Learn the infinitive form of the verbs.Learn as much body language/hand gesture language.Do a lot of pointing.

I challenged myself to go through Russian toddler/young-children readers and things. Mostly old soviety stuff from the 60s but it was enough to help.

One of the most helpful things I found was from a controversial idea from an Israeli linguist from the 90s – I don’t remember his name and I don’t know if he’s still around, but he had a brilliantly simple notion:

Learn the infinitive form of the verbs.
Learn as much body language/hand gesture language.
Do a lot of pointing.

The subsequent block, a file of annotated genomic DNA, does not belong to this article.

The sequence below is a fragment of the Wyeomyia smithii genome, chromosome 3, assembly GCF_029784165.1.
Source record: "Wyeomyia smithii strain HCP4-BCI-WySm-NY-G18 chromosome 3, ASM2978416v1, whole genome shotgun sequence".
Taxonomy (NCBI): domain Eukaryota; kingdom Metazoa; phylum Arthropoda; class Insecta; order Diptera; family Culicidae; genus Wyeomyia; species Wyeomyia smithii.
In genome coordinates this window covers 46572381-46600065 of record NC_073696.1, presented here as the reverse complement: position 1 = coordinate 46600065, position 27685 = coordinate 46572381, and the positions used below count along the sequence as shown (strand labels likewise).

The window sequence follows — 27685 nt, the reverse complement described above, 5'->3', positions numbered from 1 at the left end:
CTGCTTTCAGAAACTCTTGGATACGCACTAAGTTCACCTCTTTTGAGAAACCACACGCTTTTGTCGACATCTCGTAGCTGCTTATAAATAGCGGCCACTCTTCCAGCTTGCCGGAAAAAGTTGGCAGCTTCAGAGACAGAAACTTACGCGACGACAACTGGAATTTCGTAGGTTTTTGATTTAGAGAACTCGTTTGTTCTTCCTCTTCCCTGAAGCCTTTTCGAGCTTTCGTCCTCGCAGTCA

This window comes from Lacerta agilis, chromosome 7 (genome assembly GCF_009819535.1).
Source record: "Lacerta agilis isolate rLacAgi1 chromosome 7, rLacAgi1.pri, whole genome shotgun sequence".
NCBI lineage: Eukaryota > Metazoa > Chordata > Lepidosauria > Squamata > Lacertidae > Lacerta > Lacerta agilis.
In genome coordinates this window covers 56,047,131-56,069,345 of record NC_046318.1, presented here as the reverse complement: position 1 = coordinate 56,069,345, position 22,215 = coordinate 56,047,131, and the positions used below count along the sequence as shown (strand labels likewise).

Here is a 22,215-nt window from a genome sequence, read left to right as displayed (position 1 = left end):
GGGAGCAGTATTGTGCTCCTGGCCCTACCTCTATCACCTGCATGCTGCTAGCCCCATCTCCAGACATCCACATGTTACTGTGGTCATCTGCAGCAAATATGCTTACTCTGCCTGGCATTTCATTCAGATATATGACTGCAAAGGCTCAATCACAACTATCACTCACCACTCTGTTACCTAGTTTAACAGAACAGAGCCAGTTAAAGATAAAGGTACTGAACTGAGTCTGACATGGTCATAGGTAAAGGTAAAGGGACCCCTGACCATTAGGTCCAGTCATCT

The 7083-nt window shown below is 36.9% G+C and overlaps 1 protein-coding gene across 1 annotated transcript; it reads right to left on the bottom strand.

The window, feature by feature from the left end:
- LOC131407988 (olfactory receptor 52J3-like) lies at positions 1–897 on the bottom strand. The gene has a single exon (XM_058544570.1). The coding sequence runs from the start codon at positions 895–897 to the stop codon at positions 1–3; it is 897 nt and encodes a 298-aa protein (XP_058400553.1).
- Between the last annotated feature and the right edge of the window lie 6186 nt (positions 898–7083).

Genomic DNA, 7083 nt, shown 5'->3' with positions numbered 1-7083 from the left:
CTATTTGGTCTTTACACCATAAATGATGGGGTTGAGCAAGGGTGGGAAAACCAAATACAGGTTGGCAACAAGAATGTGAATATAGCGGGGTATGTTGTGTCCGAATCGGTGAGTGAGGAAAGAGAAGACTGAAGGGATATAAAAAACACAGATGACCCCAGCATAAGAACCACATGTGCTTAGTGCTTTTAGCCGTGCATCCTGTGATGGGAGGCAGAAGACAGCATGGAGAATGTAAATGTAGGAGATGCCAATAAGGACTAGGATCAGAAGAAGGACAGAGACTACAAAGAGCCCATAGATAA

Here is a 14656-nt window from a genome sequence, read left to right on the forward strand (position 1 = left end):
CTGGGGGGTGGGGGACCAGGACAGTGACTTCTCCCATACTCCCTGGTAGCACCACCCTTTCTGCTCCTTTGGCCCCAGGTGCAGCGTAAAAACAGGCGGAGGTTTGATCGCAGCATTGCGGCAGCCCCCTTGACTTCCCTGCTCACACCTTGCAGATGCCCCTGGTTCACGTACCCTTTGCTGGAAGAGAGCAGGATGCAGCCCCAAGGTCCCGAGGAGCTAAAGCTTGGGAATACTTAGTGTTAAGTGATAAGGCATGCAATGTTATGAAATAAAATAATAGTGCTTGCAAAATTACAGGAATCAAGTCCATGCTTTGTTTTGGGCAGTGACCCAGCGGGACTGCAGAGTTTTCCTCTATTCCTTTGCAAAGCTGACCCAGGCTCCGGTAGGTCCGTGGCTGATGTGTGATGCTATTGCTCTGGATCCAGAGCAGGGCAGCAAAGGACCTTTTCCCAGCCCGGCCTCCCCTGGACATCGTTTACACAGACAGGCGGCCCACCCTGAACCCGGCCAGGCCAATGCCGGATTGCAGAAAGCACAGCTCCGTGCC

and that’s pretty much it.

He advised that we spend a lot of time trying to “speak like a native” when we should do the opposite: accept that we’re a foreigner, know that good-natured native speakers will be forgiving of your non-nativeness (which will be obvious even YEARS into trying to master fluency), and help you along.

controversial idea – goes against everything we’re instructed.

But it’s exactly what people thrust into cultures have to do _anyway_
===
What ultimately stopped me in learning Russian was: a) moving to Florida instead of going to the monastery. b) losing interest in the church / religion thing c) (and #1 really): I don’t have much to say to people in my NATIVE language, so WHY would I have _more to say_ in another language?

:)

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